Susan in Boston said...

When I was about that age (11 – 12), my school taught cooking too. They had a room with multiple, small kitchens, and each class was broken into smaller groups, each assigned one kitchen. We did basics (think pancakes from scratch) to fun stuff (lollypops), mostly to learn to read and follow a recipe, and use all the bits of equipment you find in a kitchen….not just the oven and stovetop, but graters, sifters, double-boilers, rolling pins, and which pans you use for what and why. Accurate dry and liquid measurements came into play, of course, as did proper washing up in hot-as-you-can-bear-it soapy water to kill germs. (And how to tell when something is done, from “when a toothpick inserted comes out clean”, to “no, it is NEVER ok for poultry to be pink inside!!”) Eating what we made was part of the class, and nobody cared what it looked like.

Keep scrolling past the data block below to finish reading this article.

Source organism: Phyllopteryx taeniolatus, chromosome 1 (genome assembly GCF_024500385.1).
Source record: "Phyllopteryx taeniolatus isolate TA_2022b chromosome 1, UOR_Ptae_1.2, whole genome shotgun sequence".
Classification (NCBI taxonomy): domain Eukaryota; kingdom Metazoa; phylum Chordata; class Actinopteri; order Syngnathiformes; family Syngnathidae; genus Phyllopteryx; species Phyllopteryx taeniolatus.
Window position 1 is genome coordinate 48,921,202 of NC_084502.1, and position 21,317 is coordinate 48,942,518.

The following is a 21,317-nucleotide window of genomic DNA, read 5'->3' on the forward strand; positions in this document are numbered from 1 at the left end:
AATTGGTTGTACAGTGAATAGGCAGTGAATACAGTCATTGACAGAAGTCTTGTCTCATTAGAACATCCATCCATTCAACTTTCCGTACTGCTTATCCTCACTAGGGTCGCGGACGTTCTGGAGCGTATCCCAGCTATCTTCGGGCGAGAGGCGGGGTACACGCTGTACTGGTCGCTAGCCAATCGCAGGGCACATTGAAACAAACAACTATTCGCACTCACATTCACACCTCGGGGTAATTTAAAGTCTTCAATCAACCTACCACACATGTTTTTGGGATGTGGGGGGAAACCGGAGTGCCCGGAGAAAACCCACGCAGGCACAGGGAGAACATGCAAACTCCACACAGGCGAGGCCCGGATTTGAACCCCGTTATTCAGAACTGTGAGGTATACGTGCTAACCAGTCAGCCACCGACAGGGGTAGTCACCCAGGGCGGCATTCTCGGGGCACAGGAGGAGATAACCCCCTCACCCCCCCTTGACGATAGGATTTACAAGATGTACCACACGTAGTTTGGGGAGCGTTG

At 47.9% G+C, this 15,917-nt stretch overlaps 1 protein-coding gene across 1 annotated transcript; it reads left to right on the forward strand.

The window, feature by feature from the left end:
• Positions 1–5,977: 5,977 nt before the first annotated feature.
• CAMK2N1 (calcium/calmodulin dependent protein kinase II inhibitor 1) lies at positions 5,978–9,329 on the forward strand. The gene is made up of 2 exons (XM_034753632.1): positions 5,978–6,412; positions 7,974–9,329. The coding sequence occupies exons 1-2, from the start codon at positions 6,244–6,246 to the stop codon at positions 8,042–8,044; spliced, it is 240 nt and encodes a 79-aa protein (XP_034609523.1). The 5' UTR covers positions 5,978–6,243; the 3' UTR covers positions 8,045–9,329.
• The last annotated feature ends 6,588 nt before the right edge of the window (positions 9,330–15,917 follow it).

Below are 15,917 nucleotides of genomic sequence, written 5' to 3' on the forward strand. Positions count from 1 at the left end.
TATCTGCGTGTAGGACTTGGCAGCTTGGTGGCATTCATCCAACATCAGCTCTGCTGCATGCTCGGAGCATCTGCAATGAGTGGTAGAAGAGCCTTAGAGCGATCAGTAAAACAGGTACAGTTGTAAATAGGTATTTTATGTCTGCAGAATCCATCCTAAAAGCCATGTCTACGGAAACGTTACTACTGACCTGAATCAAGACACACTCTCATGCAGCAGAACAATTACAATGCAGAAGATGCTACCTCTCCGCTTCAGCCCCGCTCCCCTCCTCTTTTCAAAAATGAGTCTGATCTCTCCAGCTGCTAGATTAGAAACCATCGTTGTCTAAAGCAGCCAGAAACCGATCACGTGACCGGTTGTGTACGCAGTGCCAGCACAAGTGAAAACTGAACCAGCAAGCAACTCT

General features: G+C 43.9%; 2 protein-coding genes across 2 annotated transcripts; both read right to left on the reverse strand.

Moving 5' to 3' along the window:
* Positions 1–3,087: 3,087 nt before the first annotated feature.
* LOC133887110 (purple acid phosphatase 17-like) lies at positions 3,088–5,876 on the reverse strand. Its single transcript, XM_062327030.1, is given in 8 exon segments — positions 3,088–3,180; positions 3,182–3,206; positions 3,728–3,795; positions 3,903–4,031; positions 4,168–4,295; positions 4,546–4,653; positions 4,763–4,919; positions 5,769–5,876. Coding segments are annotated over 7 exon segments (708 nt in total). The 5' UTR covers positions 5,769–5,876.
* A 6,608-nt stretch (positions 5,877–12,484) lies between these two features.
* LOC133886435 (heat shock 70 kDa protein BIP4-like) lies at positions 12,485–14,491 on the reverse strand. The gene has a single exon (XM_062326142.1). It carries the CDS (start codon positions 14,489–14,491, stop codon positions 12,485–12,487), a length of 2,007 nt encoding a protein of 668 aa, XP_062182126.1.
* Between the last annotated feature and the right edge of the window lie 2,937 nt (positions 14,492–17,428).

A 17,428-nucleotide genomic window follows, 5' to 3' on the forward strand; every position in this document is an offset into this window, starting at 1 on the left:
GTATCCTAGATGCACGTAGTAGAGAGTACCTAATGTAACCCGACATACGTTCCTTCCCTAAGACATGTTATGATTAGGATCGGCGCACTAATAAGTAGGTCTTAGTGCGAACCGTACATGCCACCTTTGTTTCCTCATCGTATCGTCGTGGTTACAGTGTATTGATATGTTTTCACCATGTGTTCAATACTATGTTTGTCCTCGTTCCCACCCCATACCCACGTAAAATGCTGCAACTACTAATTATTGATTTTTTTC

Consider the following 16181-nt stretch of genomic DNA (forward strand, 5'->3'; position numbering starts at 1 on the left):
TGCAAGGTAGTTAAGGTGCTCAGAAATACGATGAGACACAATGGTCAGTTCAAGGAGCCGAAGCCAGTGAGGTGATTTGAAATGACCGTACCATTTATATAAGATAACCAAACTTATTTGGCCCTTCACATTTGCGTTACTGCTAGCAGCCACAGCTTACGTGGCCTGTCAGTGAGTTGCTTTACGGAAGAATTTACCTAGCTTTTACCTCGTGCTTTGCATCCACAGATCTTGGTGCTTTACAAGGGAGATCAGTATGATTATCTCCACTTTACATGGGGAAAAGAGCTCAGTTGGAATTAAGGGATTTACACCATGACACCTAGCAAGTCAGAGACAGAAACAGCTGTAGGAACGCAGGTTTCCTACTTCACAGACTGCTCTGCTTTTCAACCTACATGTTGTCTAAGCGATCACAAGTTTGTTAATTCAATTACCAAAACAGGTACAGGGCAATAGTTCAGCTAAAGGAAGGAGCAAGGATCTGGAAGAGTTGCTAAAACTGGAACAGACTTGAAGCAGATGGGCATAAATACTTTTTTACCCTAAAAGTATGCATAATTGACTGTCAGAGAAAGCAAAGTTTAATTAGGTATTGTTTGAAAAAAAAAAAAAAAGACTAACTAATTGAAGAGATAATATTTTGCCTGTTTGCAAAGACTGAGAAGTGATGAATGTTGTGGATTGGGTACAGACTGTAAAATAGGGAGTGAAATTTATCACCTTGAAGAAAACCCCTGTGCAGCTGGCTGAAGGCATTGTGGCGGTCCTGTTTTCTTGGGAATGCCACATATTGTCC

It was one fourth of the “practical” courses all the boys and girls had to take (classes were all co-ed, and all the supplies were provided by the school)…the others were sewing (by machine), woodworking using all the machine tools a professional woodworker would have, and mechanical drawing. I made a bookbag in sewing that I’ve still got somewhere, and a cassette holder in woodwork that now holds some of my cds quite nicely. In mechanical drawing I did some plans for houses that could never have been constructed without a magic wand. Since I’ve never owned a sewing machine, much less a drill press, vertical or table saw, and architecture was clearly not my calling, the cooking class was probably the most useful (though I’m pretty sure I learnt more from hanging around the kitchen with my grandmother).

Susan in Boston said...
This comment has been removed by the author.